In other news...
In other news, bears have been observed defecating in the woods.
Why would anyone who wants Red Hat want it on anything other than a decent industry-standard x86 server, or if the customers are still strategically committed to the mainframe business or committed to PowerPC, on one of those boxes. Why would someone like Red Hat want to continue to support a particular hardware platform if the revenue they get is unlikely to cover the costs of qualification and support for that platform?
For years now there's been almost no interest in Itanium for its own sake, only in the software and hence systems that are still exclusive to Itanium - HP-UX, Tandem NonStop, and VMS, which by coincidence are all HP OSes.
Where the same software is available on a different platform than Itanium, a more mainstream platform whose life support is not in doubt, then users, developers, systems integrators, consultants, etc would be silly to accept Itanium, whereas AMD64 is a perfectly acceptable choice - they're not going away for a while. Meanwhile, mainframes are not going away for a while yet either, much to the surprise of some industry commentators.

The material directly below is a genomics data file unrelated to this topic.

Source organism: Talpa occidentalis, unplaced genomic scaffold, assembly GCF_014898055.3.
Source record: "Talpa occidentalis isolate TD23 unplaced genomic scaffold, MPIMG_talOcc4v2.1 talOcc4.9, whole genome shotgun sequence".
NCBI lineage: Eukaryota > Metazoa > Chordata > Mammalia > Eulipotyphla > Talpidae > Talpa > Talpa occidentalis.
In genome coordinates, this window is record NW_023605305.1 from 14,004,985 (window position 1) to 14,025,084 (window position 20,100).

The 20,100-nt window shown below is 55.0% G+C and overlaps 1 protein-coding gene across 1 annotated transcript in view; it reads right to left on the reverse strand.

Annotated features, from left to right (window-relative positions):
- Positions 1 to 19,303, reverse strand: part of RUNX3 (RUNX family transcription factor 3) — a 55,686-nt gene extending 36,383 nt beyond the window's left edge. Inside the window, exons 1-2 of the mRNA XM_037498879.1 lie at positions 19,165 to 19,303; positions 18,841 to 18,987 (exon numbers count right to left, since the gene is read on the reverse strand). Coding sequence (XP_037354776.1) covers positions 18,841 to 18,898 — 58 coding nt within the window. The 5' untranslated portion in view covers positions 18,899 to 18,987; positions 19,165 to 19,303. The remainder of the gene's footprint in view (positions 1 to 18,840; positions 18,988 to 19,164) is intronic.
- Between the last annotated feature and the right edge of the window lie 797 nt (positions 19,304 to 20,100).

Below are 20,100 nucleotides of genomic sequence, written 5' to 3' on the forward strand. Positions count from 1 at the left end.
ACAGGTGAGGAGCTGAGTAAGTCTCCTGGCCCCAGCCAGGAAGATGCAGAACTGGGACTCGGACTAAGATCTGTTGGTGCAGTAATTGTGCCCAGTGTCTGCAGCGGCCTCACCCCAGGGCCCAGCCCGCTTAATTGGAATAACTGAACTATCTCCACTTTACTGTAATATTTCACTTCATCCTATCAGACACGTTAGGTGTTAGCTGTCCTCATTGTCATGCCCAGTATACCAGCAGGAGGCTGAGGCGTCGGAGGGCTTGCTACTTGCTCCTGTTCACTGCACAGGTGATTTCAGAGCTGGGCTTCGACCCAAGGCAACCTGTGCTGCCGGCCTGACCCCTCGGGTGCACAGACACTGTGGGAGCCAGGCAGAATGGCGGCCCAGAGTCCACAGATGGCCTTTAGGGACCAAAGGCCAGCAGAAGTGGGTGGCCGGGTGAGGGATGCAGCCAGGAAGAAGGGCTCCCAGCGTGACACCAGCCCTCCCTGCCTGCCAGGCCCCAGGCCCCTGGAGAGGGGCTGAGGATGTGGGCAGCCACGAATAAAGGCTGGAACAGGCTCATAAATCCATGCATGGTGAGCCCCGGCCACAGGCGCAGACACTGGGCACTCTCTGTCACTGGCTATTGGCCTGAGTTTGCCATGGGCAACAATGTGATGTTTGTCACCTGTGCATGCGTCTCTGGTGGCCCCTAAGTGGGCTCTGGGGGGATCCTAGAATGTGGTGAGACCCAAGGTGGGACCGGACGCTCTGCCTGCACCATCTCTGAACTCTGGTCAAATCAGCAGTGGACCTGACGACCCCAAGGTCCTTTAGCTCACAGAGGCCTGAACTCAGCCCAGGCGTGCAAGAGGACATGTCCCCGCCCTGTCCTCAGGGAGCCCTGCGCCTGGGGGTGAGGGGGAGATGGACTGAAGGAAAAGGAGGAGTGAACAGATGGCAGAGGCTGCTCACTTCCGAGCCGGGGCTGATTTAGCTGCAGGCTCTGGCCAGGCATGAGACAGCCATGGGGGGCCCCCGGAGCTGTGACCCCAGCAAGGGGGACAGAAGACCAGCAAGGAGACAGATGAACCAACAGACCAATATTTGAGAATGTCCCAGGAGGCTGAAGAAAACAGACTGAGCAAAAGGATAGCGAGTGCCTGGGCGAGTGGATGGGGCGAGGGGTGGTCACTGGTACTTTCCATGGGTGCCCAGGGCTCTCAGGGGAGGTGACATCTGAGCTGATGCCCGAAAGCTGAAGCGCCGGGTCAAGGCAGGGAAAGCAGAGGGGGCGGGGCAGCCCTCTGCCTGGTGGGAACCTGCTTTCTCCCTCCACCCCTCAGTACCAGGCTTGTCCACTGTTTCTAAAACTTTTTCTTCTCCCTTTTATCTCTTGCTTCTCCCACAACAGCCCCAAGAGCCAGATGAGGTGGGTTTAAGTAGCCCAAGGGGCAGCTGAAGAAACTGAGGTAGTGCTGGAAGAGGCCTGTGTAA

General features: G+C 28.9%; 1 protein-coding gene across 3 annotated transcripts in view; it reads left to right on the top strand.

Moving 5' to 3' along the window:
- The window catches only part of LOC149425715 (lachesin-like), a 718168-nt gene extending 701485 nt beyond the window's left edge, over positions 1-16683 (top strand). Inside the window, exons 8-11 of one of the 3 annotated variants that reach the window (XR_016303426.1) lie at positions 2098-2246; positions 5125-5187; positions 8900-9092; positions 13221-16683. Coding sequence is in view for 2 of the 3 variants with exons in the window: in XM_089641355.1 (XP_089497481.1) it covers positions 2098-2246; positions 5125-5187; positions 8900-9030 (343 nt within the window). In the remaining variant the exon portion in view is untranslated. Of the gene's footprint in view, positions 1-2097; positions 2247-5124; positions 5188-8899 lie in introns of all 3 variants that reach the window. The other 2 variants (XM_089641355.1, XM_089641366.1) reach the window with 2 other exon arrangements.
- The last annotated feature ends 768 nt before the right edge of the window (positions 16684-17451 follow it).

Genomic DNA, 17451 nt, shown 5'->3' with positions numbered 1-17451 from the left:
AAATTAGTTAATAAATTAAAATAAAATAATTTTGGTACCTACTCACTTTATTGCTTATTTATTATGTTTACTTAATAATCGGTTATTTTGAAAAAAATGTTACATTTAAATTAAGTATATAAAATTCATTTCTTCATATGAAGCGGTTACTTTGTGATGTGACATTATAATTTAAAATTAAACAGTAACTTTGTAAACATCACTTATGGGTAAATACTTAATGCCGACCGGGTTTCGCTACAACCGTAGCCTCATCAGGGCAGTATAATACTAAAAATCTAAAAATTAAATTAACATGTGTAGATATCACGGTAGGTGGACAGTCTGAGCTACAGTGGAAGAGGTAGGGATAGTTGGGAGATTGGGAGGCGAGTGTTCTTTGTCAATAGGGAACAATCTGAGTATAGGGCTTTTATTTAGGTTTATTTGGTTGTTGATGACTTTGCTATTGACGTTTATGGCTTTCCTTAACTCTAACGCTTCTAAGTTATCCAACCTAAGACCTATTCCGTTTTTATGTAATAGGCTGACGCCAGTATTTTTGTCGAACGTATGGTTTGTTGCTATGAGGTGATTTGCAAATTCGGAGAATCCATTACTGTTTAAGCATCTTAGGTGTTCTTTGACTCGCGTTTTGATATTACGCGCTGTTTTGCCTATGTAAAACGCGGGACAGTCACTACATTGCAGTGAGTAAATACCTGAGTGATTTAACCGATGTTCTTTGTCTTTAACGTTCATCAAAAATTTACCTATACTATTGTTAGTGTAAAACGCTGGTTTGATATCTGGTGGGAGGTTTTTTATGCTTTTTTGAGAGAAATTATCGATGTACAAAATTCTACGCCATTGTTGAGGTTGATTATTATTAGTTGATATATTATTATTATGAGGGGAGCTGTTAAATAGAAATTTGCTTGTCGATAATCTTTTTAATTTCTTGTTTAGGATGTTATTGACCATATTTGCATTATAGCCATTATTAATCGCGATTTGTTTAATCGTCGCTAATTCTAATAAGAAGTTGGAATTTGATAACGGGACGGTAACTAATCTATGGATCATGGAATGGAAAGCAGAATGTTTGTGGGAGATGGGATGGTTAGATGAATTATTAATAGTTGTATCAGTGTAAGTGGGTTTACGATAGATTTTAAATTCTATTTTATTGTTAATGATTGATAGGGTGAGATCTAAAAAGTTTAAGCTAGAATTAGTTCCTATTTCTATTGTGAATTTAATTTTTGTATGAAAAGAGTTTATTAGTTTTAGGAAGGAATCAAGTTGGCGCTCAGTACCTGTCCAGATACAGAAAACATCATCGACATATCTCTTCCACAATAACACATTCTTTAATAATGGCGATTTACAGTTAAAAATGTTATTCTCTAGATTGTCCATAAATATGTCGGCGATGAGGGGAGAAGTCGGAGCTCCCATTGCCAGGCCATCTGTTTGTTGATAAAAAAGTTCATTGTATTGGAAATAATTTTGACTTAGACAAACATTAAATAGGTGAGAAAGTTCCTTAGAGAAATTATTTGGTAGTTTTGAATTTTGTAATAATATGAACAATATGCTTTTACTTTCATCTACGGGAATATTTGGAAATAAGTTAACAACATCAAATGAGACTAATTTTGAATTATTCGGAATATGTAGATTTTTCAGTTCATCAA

There is still a tiny niche that Itanium hardware can address that other non-mainframe boxes can't yet address - the ultra-large-memory single-system-image massive-SMP box.
As the AMD64 offerings encroach further into Itanium "big system" territory, Itanium hardware's exclusive market gets smaller and smaller, and the economics of continued Itanium development in parallel with development of AMD64 chips and systems in the same companies get crazier and crazier too. Intel HQ know this, HP HQ know this, most of the industry knows this (even if they don't admit it in public). The only question: when (not if) Itanium dies, which of the Itanium-specific OSes will HP port to AMD64 (presumably on Proliant, which is already the world's default server for most business-critical IT)? Which of HP-UX, Tandem NonStop, and VMS will HP continue to market post-Itanium?
This Red Hat announcement should surprise no one.
Itanium-dependent customers need a plan of escape, if they haven't already got one.
For clarity: AMD64 here also includes Intel's own last-minute AMD64 clones; the ones that Intel repeatedly said they weren't going to do because IA64 was going to be the "industry standard 64bit server". Right?
A merry Christmas and an Itanium-free New Year to both the readers that got this far.
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